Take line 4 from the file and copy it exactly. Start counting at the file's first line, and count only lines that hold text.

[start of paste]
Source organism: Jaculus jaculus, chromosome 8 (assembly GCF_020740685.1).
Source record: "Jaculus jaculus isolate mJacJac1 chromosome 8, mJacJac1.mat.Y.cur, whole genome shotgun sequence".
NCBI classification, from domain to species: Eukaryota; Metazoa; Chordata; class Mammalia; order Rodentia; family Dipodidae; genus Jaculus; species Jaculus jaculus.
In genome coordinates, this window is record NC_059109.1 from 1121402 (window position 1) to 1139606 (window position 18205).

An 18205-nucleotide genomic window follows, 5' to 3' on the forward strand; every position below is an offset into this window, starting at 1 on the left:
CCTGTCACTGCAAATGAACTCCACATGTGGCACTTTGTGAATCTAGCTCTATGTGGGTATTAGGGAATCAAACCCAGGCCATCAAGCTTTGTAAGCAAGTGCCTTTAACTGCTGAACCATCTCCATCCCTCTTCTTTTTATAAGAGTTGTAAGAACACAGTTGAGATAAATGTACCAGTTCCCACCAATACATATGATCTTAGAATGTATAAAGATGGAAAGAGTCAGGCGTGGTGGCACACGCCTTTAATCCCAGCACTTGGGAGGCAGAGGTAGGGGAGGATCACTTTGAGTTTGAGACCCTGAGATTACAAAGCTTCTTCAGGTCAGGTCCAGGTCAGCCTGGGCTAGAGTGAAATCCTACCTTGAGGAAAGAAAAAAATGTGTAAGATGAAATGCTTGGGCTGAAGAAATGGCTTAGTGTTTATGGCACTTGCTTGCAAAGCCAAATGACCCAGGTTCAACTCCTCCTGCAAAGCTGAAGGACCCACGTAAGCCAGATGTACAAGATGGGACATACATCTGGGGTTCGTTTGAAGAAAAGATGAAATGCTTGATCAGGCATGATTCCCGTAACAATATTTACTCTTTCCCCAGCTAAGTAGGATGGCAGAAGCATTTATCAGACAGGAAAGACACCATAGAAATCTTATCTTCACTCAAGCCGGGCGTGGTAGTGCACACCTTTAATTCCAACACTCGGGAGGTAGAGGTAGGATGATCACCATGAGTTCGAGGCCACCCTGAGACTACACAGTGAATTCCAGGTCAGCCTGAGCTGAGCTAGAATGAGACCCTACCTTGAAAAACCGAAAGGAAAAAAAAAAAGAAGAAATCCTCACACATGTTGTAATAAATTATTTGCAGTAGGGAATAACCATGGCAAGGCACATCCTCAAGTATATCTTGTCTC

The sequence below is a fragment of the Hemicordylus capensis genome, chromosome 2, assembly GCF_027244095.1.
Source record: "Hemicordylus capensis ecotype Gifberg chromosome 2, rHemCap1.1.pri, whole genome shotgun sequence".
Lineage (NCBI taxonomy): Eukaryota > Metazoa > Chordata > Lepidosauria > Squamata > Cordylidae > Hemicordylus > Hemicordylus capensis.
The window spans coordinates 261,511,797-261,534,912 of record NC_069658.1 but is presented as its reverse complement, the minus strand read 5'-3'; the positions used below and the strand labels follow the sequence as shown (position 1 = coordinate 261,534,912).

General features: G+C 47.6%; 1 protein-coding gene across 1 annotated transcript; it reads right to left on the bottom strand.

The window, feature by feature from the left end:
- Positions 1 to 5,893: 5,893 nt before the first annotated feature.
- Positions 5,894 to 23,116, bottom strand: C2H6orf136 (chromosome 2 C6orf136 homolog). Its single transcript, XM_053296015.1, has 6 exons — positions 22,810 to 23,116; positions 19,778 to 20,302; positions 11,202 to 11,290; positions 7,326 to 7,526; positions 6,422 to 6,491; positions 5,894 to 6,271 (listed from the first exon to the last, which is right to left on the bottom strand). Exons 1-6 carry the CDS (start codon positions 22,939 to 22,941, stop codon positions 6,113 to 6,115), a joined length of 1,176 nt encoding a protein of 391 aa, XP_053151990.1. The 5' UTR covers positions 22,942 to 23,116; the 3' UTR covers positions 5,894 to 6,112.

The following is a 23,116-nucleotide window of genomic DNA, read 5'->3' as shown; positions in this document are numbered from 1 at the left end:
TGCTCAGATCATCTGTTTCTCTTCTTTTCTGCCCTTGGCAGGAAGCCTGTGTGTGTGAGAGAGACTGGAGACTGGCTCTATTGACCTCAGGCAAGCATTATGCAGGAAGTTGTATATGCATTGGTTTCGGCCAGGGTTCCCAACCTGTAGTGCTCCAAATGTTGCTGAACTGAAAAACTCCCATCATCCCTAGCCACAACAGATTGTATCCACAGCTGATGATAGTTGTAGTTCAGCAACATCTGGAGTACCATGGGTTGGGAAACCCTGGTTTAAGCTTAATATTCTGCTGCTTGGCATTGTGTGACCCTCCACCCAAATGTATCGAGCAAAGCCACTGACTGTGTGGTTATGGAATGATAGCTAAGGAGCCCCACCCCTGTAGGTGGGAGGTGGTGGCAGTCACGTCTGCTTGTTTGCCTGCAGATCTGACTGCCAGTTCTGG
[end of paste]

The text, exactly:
In genome coordinates, this window is record NC_059109.1 from 1121402 (window position 1) to 1139606 (window position 18205).